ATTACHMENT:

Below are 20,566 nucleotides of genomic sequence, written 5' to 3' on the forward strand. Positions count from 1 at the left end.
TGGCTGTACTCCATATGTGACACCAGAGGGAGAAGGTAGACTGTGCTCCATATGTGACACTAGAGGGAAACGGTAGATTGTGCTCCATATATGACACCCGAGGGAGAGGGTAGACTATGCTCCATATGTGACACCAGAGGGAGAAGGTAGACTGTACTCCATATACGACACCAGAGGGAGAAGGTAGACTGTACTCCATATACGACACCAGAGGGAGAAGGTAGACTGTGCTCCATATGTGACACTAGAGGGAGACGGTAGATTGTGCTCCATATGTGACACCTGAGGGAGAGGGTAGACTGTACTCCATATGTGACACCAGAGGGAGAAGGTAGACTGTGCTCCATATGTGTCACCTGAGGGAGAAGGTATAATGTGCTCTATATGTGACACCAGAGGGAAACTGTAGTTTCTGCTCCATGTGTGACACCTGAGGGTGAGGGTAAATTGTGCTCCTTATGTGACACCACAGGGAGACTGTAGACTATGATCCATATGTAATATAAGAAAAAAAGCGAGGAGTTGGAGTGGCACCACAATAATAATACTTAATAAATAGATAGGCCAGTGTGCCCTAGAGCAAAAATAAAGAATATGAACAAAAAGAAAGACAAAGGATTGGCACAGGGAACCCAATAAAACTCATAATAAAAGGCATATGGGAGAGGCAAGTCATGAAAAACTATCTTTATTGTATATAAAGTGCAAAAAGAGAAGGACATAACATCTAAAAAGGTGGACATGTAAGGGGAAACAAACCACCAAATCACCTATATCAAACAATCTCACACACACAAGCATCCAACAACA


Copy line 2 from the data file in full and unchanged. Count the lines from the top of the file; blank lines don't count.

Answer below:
TGGCTGTACTCCATATGTGACACCAGAGGGAGAAGGTAGACTGTGCTCCATATGTGACACTAGAGGGAAACGGTAGATTGTGCTCCATATATGACACCCGAGGGAGAGGGTAGACTATGCTCCATATGTGACACCAGAGGGAGAAGGTAGACTGTACTCCATATACGACACCAGAGGGAGAAGGTAGACTGTACTCCATATACGACACCAGAGGGAGAAGGTAGACTGTGCTCCATATGTGACACTAGAGGGAGACGGTAGATTGTGCTCCATATGTGACACCTGAGGGAGAGGGTAGACTGTACTCCATATGTGACACCAGAGGGAGAAGGTAGACTGTGCTCCATATGTGTCACCTGAGGGAGAAGGTATAATGTGCTCTATATGTGACACCAGAGGGAAACTGTAGTTTCTGCTCCATGTGTGACACCTGAGGGTGAGGGTAAATTGTGCTCCTTATGTGACACCACAGGGAGACTGTAGACTATGATCCATATGTAATATAAGAAAAAAAGCGAGGAGTTGGAGTGGCACCACAATAATAATACTTAATAAATAGATAGGCCAGTGTGCCCTAGAGCAAAAATAAAGAATATGAACAAAAAGAAAGACAAAGGATTGGCACAGGGAACCCAATAAAACTCATAATAAAAGGCATATGGGAGAGGCAAGTCATGAAAAACTATCTTTATTGTATATAAAGTGCAAAAAGAGAAGGACATAACATCTAAAAAGGTGGACATGTAAGGGGAAACAAACCACCAAATCACCTATATCAAACAATCTCACACACACAAGCATCCAACAACA